The Diary Of A Victorian Aristocrat

June 7, 2012
By Aphrodite94 BRONZE, Bexhill-on-sea, Other
Aphrodite94 BRONZE, Bexhill-on-sea, Other
1 article 0 photos 0 comments

Favorite Quote:
"We have learned now that we cannot regard this planet as being fenced in and a secure abiding place for Man; we can never anticipate the unseen good or evil that may come upon us suddenly out of space." H.G Wells - War Of The Worlds.

This is the diary of Mrs. Edna Morton
Born on the 22nd of April in 1819.
Married to Sir William Morton
Residing in Chatham, Kent.

Tuesday, 9th of December, 1859: A little bird has informed me that there is a foolish man blabbing ridiculous rumours and accusing the church of lying about the origin of mankind! He claims to be a 'man of science' - how preposterous. This Mr. Charles Darwin claims that mankind have evolved from some of the ugliest creatures on the planet - chimps! How absurd. What has civilisation come to? What next? Shall we evolve into monstrous flying beasts! How dare he defy the will of God and fantasise about a silly, childlike fairytale!

Wednesday, 10th of December, 1859: After feeling so distraught and angry about the imbecilic nature of one Mr. Charles Darwin - it was nice to have my mind taken off the subject, Mr. Irving from Palestine Hall dropped by for a pleasant afternoon tea and enlightened us on a new beauty treatment in the form of spa water! It's supposed to relieve your body of all aches and pains and chills whilst rejuvenating the body and restoring youth. It is said that one is to soak their whole body in the spa water and just relax. Oh, I must persuade dear William to accompany me to the nearest venue this weekend. I will most definitely be the first of our social group to try it and it will certainly make an interesting topic for the ladies luncheon next Wednesday!

Thursday, 11th of December, 1859: It's established. William and I will travel to Bath this coming weekend to experience a 'spa water treatment'. I am rather thrilled, hopefully it shall knock some years of my age!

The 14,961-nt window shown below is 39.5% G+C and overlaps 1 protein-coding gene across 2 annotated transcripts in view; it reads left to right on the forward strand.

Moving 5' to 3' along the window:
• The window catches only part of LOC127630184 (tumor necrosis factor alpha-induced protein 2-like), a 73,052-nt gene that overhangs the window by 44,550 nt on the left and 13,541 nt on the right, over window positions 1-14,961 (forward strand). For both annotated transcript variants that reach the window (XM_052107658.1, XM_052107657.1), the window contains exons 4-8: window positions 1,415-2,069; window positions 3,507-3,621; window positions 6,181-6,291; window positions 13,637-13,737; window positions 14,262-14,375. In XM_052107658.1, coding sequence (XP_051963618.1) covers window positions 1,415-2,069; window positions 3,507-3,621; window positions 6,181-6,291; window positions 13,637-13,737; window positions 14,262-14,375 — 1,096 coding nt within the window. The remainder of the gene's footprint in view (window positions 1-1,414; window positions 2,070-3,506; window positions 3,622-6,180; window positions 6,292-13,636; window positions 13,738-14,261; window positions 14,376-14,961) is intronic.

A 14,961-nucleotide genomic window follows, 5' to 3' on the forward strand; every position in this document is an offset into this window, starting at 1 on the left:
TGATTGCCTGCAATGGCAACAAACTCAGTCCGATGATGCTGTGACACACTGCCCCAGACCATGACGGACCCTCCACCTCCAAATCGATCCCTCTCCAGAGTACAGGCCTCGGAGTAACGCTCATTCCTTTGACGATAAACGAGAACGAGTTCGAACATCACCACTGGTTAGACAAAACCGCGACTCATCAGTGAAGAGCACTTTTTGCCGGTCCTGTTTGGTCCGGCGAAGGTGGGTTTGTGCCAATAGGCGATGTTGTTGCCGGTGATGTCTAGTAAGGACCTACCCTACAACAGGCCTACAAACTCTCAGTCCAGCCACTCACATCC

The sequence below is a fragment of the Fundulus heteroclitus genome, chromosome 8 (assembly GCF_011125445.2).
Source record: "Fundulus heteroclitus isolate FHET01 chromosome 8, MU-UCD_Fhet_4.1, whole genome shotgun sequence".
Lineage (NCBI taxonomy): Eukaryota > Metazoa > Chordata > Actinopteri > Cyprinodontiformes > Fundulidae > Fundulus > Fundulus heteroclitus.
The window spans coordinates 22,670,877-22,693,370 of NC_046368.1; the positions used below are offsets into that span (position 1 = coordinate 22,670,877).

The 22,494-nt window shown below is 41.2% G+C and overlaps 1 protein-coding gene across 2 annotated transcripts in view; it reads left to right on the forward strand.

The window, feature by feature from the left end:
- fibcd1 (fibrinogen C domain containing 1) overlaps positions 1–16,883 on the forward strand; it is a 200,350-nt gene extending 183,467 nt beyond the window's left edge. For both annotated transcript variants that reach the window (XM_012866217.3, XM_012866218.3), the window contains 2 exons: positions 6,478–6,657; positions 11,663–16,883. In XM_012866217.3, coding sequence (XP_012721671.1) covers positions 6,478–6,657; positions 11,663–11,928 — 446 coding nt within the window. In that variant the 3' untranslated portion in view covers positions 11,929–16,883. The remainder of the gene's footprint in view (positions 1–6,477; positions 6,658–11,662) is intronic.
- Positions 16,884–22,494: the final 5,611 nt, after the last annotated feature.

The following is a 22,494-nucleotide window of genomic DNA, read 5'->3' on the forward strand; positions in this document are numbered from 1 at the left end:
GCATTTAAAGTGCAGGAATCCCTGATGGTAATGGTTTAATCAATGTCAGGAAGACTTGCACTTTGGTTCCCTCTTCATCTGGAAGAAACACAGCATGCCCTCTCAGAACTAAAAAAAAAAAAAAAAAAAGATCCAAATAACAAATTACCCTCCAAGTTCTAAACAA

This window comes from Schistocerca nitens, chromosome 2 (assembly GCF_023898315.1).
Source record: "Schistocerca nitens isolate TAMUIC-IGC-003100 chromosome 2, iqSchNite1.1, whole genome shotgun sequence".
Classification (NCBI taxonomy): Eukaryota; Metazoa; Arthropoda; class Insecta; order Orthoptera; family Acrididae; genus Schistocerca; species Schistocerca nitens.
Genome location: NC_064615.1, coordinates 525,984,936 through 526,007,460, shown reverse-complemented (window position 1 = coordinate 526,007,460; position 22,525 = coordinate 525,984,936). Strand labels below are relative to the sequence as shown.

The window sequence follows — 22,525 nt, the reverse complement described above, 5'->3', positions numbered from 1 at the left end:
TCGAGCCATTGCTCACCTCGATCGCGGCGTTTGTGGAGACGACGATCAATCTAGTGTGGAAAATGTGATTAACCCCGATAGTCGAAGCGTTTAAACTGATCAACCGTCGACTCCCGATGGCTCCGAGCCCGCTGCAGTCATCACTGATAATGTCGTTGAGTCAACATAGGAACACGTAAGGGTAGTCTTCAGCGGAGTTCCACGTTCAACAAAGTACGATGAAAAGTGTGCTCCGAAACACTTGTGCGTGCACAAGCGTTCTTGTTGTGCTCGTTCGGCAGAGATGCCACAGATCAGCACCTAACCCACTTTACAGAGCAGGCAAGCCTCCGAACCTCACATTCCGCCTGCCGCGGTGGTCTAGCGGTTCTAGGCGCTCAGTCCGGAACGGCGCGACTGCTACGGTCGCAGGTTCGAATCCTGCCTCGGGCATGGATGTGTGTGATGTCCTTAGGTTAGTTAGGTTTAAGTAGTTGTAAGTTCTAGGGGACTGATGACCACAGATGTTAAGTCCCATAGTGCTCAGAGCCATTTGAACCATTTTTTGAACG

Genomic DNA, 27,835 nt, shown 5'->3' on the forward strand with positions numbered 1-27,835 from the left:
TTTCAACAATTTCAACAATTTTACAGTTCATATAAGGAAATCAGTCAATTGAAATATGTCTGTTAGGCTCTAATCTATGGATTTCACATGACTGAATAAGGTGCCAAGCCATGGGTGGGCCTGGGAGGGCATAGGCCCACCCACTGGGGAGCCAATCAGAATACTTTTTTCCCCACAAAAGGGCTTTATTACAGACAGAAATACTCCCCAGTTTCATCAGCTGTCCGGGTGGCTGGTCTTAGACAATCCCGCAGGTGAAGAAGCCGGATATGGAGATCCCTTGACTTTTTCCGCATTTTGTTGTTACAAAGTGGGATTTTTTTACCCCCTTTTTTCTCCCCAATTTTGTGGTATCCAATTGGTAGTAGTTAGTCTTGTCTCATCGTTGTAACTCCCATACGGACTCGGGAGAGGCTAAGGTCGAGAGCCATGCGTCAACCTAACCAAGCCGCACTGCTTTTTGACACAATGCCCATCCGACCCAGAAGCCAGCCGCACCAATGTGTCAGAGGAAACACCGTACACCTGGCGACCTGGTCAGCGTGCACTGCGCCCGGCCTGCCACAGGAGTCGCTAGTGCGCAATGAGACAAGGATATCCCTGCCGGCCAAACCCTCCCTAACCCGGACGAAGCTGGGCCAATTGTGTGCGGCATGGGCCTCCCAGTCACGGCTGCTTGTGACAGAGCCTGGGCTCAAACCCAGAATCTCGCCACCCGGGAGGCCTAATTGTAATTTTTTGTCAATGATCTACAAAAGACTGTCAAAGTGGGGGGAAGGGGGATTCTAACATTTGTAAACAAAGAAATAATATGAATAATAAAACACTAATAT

Sunday, 14th of December, 1859: Have just returned from a most endearing trip to Bath. It was a rather eventful expedition with some peculiar occurrences. I don't believe I have ever encountered such a curious group of people before in my life. Upon our arrival late Friday night, we checked in to an adorable bed and breakfast named 'The Windsor', which was absolutely quaint with historic antiques scattered around the establishment in an orderly fashion. On our way up to our suite, William and I came across a couple who were also staying at the inn. They were romantically involved and had a small infant with them: but were not married. I found it most odd and felt somewhat disgusted. Did they not consider the future of that poor b****rd child? William agreed and we thought it best to just avoid them for the rest of the weekend. The first night at the bed and breakfast was rather restless, with loud raucous coming from the streets which put William in an extremely foul mood the next morning - which nonetheless dampened my whole day. However, once we arrived at the spa, the day seemed to brighten slightly. After having a dip in the spa water, I felt exhilarated and full of life! Must remember to write to Mr. Irving and thank him for such a wonderful recommendation. It's true what they say - I feel years younger! I did meet some interesting people as well, some writers, some poets, some artists and some merchants! All with their own fascinating tale. One man in particular caught my attention. He was somewhat youthful, a budding poet, who was in the middle of a writers block and had journeyed to Bath all the way from York - just so he could try to conjure some fresh ideas. He too had heard the rumours of the miraculous water and the problems they could solve; he saw it as a reliable opportunity to cure his dilemma. As soon as his feet hit the water, he claimed to be flooding with ideas of new poetry, frantically searching for writing equipment in case the new fancies were to escape his mind. I had deep and curious admiration for that man, and was a little hurt when he left without bidding goodbye. To make matters worse, on the way home from Bath, William found it necessary to complain in a most irritating, whining manner about the length and duration of the trip. I must say, I did get very frustrated with him and found it hard to converse in a polite manner on the journey home. I shall have to remember his lack of patience next time we holiday and pick a location much nearer to home!